Oct 21 2014 |
Author: Christen |
While many food bankers and advocates may be familiar with the federal poverty guidelines, you may be less familiar with the Census Bureau’s Supplemental Poverty Measure (SPM), a newer, more accurate way of assessing poverty.
Since 2009, the Census has calculated the SPM, which improves upon the official poverty measure by including income and expenses that aren’t considered in the official poverty level calculation. First, it includes the value of government programs such as CalFresh (food stamps), Social Security and the Earned Income Tax Credit. Second, it also accounts for regional variations in the cost of living. So while it’s not perfect, it’s seen as more accurate than the official measure that uses a formula dating back more than 50 years.
So, what does the SPM tell us about California?
Using the SPM, California had a poverty rate of 23.4%, the highest in the nation. This is an increase of more than 7 percentage points from the official rate of 16%! By this calculation, nearly 9 million Californians are living in poverty. When it comes to cost of living, the national threshold to calculate the poverty level for a family of 4 is $23,624.
However, in many areas of California cost of living can run as high as $35,000, the highest in the country.
We are pleased that this measure is able to give us a more complete picture of the economic conditions of low-income Californians, because we all know that food bank demand has not fallen significantly since the recession and too many people are still not fully employed, if at all.
At the same time, we recognize that just like the U.S. Census, the SPM is still only a snapshot. Many benefits—like child support—that the SPM takes for granted are in reality often not a reliable source of income. While not perfect, the SPM still provides a clearer picture of California’s “real poverty rate.” You can help us get the word out through your own social media channels. We've included some sample posts you can use below.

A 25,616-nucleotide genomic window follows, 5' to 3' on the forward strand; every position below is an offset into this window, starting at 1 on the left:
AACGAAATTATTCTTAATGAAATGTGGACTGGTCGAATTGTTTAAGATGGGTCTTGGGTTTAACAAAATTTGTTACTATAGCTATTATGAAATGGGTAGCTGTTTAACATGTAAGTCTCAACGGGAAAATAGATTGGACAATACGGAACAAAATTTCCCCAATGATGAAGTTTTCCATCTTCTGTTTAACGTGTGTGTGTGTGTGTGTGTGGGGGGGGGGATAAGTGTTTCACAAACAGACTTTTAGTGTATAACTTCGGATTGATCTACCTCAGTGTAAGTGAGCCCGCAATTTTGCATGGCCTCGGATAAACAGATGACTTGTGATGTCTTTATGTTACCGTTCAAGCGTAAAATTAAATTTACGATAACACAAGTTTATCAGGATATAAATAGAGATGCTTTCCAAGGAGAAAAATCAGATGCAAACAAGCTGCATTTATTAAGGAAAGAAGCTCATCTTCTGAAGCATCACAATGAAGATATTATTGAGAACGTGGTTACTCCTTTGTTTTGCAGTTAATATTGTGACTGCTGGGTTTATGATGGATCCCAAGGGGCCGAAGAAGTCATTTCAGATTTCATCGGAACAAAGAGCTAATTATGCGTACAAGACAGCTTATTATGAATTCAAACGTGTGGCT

For more information about the SPM, please read the link below:
Sample Social Media Posts
"California’s real poverty rate? Try 23.5%, not 16% #talkpoverty" Tweet this >>
"Nationally SNAP raises 4.8 million people out of poverty #talkpoverty #snap4SNAP" Tweet this >>
"Using the Supplemental Poverty Measure California had a poverty rate of 23.4%, an increase of more than 7 percentage points from the official rate of 16%! By this calculation, nearly 9 million Californians are living in poverty. When it comes to cost of living, the national threshold to calculate the poverty level for a family of 4 is $23,624, while in many areas of California it’s as high as $35,000, the highest in the country!